Moment of the Decade: Joakim Noah's Dance

Today at TSB, we're each giving our personal moment of the decade in sports. ↵
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↵To get to my moment, I must tell you my story. (It's long. I'm sorry.) ↵

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↵In the '90s, being a fan of the University of Florida meant being a fan of football. I don't recall the exact moment I became a fan of the orange and blue, growing up in the shadow of the space program on Florida's east coast, but I'm pretty sure it revolved around the 1996 Florida-Florida State game. I remember being crestfallen, reading in the newspaper the next day, about Bobby Bowden saying his players had played to "the echo of the whistle" but were not dirty. I was glad when the Gators took revenge in that January's Sugar Bowl, Danny Wuerffel riddling the Seminoles' secondary. I was six. ↵

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↵Honestly, I didn't realize Florida had a basketball team until I was eight or nine and saw a box score in the paper. I literally thought there wasn't a Florida basketball team: I was aware that teams like Kentucky and Connecticut and Utah and Arizona and Kansas, but Florida leaving the gridiron didn't click for me. (I was young.) But then I started following the team through those box scores, and then, when they were good enough to make CBS broadcasts, on TV. I learned the names and the style and the alternating agony and ecstasy of the three-pointer. ↵

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↵And I took it all to the backyard. I watched Wuerffel and Fred Taylor and Noah Brindise's cameo; I was Teddy Dupay. I was a football fan; I was a basketball player. ↵

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↵I don't mean to say that I was any good. I played basketball mostly by myself, or with my brother, on the six-foot plastic hoop we had in our backyard because there was no room in the driveway. Despite being tall for my age, I basically never played inside: I set up the hoop at the edge of our exposed patio, facing the lawn, walked fifteen feet into the grass, and launched threes. I was sometimes the blonde bomber, Brett Nelson, and sometimes the tall scorer, Mike Miller, but I always returned to Dupay, bombing out opponents because it seemed like fun. ↵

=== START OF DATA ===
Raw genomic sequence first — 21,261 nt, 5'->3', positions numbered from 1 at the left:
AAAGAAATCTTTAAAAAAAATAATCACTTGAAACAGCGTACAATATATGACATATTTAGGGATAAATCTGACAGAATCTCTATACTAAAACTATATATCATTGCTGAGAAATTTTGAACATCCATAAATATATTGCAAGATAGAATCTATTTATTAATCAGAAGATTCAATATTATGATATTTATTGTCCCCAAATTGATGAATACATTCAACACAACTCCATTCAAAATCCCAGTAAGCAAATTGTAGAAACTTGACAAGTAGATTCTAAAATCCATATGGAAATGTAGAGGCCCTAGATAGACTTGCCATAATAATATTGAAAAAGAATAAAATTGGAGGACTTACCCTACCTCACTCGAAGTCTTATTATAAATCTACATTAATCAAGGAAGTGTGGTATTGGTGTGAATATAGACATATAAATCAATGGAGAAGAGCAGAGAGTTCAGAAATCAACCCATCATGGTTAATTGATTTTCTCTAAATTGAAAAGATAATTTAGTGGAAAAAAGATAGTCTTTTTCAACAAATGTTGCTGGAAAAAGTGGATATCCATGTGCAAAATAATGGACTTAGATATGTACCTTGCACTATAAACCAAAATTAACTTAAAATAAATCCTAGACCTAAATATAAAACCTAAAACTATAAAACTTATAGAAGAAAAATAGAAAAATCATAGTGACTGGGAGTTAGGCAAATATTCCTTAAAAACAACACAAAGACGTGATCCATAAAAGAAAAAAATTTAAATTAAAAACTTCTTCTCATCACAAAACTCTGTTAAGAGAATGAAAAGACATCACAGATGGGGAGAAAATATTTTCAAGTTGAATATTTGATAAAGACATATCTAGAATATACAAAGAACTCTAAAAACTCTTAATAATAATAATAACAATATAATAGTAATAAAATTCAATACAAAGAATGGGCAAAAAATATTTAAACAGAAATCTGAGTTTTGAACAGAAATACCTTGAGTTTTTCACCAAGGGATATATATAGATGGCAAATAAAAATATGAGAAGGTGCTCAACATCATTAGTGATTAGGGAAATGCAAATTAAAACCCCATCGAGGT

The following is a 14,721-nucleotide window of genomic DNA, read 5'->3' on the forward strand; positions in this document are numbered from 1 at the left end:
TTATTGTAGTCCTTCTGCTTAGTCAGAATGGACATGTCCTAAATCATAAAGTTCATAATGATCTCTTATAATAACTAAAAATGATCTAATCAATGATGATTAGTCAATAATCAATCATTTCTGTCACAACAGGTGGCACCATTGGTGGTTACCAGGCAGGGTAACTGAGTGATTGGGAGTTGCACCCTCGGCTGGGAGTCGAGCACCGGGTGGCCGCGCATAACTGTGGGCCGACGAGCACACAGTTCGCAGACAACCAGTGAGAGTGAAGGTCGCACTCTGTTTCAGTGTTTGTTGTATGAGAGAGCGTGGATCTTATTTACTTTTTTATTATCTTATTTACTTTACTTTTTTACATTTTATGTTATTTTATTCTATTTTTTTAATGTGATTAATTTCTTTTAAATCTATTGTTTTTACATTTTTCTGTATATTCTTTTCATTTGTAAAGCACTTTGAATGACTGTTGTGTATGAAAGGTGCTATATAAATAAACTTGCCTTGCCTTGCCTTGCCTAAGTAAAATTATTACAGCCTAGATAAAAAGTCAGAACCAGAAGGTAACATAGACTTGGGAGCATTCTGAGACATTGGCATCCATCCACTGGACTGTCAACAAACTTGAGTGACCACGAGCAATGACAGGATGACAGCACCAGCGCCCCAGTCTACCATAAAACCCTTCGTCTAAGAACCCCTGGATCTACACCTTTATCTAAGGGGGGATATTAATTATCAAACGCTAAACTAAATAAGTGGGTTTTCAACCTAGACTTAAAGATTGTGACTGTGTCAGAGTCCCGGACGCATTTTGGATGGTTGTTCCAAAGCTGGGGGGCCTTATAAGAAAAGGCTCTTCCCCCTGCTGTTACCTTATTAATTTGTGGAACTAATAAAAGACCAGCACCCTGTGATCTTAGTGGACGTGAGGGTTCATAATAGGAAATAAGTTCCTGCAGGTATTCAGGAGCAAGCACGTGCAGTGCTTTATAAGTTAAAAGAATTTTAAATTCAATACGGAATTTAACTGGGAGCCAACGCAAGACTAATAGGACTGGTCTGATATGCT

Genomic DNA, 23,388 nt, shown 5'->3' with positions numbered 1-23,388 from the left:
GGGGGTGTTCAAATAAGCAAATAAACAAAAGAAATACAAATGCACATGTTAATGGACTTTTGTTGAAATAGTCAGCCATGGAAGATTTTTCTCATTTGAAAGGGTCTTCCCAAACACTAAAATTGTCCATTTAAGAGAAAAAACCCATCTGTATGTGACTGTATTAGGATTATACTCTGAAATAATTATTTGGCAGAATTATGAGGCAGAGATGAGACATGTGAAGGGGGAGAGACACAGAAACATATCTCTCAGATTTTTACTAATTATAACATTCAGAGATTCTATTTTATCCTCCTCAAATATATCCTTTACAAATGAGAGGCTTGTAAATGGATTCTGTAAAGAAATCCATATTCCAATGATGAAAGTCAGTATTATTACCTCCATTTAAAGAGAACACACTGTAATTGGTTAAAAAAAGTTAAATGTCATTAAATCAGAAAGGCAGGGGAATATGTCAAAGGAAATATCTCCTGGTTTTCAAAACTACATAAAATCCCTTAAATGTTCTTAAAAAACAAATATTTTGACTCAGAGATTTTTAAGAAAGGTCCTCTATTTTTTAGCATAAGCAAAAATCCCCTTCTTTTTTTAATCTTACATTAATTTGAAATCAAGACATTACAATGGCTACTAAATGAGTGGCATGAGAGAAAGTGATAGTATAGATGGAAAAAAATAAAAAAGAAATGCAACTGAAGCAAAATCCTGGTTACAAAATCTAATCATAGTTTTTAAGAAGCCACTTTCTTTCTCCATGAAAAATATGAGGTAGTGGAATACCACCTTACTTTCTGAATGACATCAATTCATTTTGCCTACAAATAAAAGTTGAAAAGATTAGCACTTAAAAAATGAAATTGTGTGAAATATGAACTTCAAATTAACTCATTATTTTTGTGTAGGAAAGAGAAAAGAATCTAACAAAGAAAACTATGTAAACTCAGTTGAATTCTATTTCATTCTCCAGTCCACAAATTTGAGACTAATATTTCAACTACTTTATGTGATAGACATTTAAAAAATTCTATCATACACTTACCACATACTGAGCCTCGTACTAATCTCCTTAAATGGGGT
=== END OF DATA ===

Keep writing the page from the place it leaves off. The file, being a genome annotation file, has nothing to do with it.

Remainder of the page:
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↵I got lucky with the 2000 NCAA Tournament. I was home early from school for some reason, and I saw Miller edge Butler with his improbable runner...live. That run through the basketball aristocracy is still vivid; Those Gators beat Illinois, Duke, Oklahoma State, and North Carolina, before bowing to Michigan State. ↵

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↵But that magic was short-lived. Miller and Donnell Harvey jumped to the NBA. A heralded recruiting class that included Kwame Brown, David Lee, Matt Walsh, and Anthony Roberson failed to make the Sweet Sixteen once. Walsh's girlfriend was in Playboy, once, and that seemed like a bigger deal than the basketball. Christian Drejer happened. Florida became a team known for unmet expectations, not just in March, but with any iota of prosperity -- the team's first-ever top ranking in the AP Poll was immediately squandered with a loss in their next game. ↵

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↵And Teddy Dupay fell, and fell, and fell some more. ↵